By Christopher White, National Correspondent
NEW YORK — As President Donald Trump visited a Washington-based shrine to St. Pope John Paul II Tuesday, the Catholic archbishop of the nation’s capital has issued a stinging rebuke to the site’s organizers, calling the decision “baffling and reprehensible” and characterizing it as a politicized photo opportunity.
Trump’s visit to the shrine, where he was joined by First Lady Melania Trump, comes less than twenty-four hours after police used tear gas to dislodge protesters in downtown Washington in order to for Trump to visit St. John’s Episcopal Church across from the White House, while the nation has devolved into widespread unrest following the killing of an unarmed black man in Minneapolis named George Floyd by police officers.
One of those officers, Derek Chauvin, has been not only fired but arrested and charged with both murder and manslaughter in the death.
“I find it baffling and reprehensible that any Catholic facility would allow itself to be so egregiously misused and manipulated in a fashion that violates our religious principles, which call us to defend the rights of all people even those with whom we might disagree,” said Archbishop Wilton Gregory in a statement just after 11:00 a.m. on June 2, the same time the president was due to arrive at the site.
“St. Pope John Paul II was an ardent defender of the rights and dignity of human beings,” wrote Archbishop Gregory, who was installed last May as the city’s first African American archbishop. “His legacy bears vivid witness to that truth. He certainly would not condone the use of tear gas and other deterrents to silence, scatter or intimidate them for a photo opportunity in front of a place of worship and peace.”
During this visit, the president took a photo at a statue of St. Pope John Paul II but did not deliver remarks. According to the White House pool report, the President and the First Lady were also scheduled to visit the Luminous Mysteries Chapel, the John Paul II Blood Relic, and a Madonna Icon.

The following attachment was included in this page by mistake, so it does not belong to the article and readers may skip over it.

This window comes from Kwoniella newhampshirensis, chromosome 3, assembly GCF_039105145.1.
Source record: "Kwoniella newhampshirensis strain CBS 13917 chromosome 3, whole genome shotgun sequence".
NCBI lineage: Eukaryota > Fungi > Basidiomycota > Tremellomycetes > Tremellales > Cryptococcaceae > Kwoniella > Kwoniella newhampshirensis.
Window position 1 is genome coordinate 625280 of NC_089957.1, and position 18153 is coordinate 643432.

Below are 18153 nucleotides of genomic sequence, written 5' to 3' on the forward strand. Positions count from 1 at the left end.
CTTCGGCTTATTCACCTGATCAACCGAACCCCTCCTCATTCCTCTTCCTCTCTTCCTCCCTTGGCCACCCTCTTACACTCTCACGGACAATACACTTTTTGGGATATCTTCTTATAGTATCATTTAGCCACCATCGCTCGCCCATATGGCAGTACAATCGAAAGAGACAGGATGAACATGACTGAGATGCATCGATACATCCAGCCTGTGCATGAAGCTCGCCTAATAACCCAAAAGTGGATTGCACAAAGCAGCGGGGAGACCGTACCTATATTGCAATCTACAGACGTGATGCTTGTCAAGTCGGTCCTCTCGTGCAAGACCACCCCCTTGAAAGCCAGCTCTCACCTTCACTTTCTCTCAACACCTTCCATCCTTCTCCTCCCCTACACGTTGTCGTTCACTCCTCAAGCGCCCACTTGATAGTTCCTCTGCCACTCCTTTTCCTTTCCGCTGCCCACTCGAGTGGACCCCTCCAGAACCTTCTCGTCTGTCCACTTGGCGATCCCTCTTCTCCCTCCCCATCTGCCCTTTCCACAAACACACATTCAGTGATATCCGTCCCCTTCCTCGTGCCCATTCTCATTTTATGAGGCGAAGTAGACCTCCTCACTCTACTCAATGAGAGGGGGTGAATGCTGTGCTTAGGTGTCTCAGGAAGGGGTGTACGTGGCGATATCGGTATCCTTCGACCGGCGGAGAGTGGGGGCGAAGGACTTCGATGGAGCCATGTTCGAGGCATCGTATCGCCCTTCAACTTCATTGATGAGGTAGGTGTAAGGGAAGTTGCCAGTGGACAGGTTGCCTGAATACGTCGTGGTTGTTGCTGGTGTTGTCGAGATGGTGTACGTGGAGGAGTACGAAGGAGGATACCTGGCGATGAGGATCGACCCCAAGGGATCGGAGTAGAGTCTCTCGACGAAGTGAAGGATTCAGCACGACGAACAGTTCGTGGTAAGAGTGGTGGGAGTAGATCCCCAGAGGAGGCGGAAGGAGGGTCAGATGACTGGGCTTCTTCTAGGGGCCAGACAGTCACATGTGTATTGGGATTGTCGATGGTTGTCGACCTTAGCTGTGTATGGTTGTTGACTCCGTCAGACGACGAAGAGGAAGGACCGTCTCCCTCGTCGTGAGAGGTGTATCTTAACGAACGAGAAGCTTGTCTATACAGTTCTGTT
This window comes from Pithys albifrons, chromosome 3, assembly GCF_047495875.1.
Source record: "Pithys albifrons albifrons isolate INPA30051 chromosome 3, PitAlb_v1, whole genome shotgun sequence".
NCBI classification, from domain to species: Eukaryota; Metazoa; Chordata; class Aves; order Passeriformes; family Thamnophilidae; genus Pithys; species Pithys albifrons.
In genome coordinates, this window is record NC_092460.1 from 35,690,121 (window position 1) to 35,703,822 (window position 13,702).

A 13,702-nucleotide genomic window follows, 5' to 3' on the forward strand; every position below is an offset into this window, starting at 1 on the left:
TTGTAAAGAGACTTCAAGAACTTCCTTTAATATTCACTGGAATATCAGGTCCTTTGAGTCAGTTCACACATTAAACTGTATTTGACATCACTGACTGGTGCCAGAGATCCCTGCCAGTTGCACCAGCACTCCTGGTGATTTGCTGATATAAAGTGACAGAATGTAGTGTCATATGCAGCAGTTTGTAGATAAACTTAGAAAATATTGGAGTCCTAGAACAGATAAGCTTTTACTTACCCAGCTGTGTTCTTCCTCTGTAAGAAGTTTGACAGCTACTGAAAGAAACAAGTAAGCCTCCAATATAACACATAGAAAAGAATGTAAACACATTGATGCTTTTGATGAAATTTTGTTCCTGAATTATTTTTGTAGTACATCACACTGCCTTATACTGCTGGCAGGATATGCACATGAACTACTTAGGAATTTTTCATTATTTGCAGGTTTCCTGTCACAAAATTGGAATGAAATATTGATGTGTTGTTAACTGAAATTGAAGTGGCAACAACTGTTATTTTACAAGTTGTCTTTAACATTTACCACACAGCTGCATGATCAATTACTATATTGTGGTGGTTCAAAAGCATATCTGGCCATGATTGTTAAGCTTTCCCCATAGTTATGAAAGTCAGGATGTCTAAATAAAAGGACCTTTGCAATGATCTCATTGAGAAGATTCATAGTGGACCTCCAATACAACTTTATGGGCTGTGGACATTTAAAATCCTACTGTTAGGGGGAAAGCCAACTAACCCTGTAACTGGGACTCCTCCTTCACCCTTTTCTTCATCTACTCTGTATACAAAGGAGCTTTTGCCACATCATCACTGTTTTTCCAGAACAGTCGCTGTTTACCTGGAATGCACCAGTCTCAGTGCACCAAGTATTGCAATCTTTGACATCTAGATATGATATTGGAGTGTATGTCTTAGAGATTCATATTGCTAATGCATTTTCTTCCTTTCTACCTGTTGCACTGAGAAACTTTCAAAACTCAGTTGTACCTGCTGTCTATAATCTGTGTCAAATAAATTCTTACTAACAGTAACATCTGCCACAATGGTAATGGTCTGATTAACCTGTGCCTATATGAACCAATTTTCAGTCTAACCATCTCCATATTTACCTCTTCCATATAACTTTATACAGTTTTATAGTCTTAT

As the president arrived at the shrine, he was greeted by protesters from a number of Catholic social advocacy groups, including Pax Christi USA, Maryknoll Sisters, Franciscan Action Network, and NETWORK Lobby.
The St. John Paul II National Shrine is both a house of worship and a cultural center, and is an initiative of the Knights of Columbus, a Catholic fraternal organization. Over the years, it’s been linked to a number of prominent conservative causes and has had a friendly relationship with a number of officials in the Trump White House.
To date, the Knights of Columbus have not publicly commented on the visit by the president, nor did they respond to The Tablet’s request for comment.
In a statement posted to social media on Tuesday afternoon, the Shrine said that the president had originally intended to sign an executive order on religious liberty during his visit.
“This was fitting given St. John Paul II was a tireless advocate for religious liberty throughout his pontificate,” they wrote as a justification. “International religious freedom receives widespread bipartisan support, including unanimous passage of legislation in defense of persecuted Christians and religious minorities around the world.”
Ahead of the president’s arrival at least two Catholic bishops took to Twitter to express disappointment.
“As Trump visits the St John Paul II National Shrine today, I hope someone proclaims today’s Gospel (Mark 12:13-17) where Herodians and Pharisees are called out for their hypocrisy,” wrote Bishop John Stowe of Lexington, Kentucky.